Guzan comes into his own
1. Guzan 2. Onstad 3. Perkins
His third pro season was the best for Chivas USA's Brad Guzan, who cemented his place as the U.S. No. 2 keeper by melding consistency to his sharp reflexes, command of the penalty area, great hands, and extraordinary attitude.
Houston's league record of 23 goals allowed was rooted in Pat Onstad's calm, poised play. Always reliable, he tended his net sharply all season despite an emergency call-up to the Canadian national team for the Gold Cup.
Occasional gaffes detracted from an overall fine season for Troy Perkins. He's good, but those errors can't continue. Matt Reis allowed more goals (1.43 per game) than in past years yet he remains one of the best and bravest keepers in the league. At times all that stood between RSL and a route was Nick Rimando, whose 146 saves led the league.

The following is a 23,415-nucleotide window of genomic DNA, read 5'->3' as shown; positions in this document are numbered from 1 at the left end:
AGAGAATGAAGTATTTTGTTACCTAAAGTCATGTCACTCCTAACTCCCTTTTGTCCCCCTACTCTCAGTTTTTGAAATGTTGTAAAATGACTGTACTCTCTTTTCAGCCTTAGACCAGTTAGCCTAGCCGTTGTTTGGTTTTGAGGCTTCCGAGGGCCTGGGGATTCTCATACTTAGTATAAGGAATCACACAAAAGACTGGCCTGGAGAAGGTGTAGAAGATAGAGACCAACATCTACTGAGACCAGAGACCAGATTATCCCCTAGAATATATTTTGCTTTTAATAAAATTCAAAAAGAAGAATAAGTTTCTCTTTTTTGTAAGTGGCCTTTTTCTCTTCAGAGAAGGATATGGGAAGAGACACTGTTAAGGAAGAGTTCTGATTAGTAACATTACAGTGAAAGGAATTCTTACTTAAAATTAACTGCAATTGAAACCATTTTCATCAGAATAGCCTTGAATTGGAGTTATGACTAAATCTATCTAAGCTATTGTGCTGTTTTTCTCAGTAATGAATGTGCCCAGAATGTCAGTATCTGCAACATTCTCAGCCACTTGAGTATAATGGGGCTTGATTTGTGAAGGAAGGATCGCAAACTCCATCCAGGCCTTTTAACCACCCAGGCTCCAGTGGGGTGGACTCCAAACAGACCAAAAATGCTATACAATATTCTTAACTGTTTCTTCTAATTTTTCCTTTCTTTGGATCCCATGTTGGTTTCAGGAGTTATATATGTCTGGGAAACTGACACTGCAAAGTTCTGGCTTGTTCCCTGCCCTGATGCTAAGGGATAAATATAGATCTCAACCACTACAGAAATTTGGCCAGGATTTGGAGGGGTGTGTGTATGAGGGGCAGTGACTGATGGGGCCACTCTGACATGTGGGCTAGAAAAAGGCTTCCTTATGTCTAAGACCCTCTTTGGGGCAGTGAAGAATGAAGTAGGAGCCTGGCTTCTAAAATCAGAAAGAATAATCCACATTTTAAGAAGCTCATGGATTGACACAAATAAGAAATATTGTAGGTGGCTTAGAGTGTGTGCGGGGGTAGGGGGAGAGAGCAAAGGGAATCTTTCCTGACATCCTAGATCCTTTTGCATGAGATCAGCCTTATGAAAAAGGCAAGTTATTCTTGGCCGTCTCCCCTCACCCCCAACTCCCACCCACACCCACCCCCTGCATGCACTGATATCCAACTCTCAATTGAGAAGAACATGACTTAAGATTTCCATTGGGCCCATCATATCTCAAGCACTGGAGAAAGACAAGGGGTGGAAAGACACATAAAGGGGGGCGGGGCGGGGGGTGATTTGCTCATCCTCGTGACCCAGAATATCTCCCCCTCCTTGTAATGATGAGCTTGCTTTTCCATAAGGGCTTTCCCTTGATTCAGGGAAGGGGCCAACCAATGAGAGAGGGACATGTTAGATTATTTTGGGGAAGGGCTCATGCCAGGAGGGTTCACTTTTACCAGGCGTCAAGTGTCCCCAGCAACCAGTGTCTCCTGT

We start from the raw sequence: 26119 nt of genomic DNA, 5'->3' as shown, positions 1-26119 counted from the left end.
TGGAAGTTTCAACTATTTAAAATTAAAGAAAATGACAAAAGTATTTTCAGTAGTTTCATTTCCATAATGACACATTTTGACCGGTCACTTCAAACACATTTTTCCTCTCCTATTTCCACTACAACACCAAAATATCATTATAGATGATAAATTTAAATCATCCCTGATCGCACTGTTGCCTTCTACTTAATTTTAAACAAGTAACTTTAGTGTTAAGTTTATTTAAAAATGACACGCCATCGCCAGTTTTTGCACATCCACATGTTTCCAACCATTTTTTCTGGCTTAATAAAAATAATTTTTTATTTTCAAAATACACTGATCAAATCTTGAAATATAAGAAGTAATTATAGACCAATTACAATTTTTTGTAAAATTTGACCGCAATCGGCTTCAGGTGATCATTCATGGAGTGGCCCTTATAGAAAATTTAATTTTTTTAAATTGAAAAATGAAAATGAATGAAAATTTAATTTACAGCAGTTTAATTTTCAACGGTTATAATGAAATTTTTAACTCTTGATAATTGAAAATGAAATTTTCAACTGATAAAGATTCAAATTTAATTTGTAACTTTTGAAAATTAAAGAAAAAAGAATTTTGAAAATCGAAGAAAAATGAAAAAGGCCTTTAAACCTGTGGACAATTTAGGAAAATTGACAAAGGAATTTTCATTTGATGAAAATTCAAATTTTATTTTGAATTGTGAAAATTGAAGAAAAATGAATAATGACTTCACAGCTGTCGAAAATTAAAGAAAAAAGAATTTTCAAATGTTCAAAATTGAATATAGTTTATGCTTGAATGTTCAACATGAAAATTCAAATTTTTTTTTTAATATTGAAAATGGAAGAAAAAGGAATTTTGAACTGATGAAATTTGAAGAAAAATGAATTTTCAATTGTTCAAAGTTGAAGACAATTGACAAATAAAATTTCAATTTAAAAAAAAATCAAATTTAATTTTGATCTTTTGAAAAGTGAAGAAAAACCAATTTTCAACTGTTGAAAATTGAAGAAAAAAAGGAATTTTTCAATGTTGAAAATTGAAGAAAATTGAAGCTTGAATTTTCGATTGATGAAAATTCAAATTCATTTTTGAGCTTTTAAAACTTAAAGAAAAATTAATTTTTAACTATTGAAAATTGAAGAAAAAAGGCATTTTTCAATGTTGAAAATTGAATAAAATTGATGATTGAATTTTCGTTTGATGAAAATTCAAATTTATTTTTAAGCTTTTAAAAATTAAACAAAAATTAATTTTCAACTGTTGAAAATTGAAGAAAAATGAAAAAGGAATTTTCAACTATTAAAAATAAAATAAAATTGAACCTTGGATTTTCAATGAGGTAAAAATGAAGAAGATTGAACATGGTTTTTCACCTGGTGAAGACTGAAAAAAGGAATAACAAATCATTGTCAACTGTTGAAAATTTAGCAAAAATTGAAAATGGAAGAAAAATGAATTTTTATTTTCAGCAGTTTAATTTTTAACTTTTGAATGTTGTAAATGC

The exceptionally athletic Bouna Coundoul needs doses of consistency and experience to progress at Colorado. Matt Pickens performed superbly in several Chicago games while erring in a few others. Jon Conway played 14 games and allowed few goals (1.10 per game) for New York but lacks a dominant personality. Joe Cannon started badly in LA, then played some great games late in the season. Kansas City's Kevin Hartman, excellent at times, had occasional troubles getting to balls in traffic.
1. Luciano Emilio (D.C. United) 2. Juan Pablo Angel (New York) 3. Taylor Twellman (New England) 4. Eddie Johnson (Kansas City) 5. Maykel Galindo (Chivas USA) 6. Jozy Altidore (New York) 7. Danny Dichio (Toronto FC) 8. Carlos Ruiz (FC Dallas) 9. Brian Ching (Houston) 10. Robbie Findley (Real Salt Lake)
1. Ante Razov (Chivas USA) 2. Landon Donovan (Los Angeles) 3. Jaime Moreno (D.C. United) 4. Joseph Ngwenya (Houston) 5. Pat Noonan (New England) 6. Alejandro Moreno (Columbus) 7. Scott Sealy (Kansas City) 8. Chris Rolfe (Chicago) 9. Abe Thompson (FC Dallas) 10. Eddie Gaven (Columbus)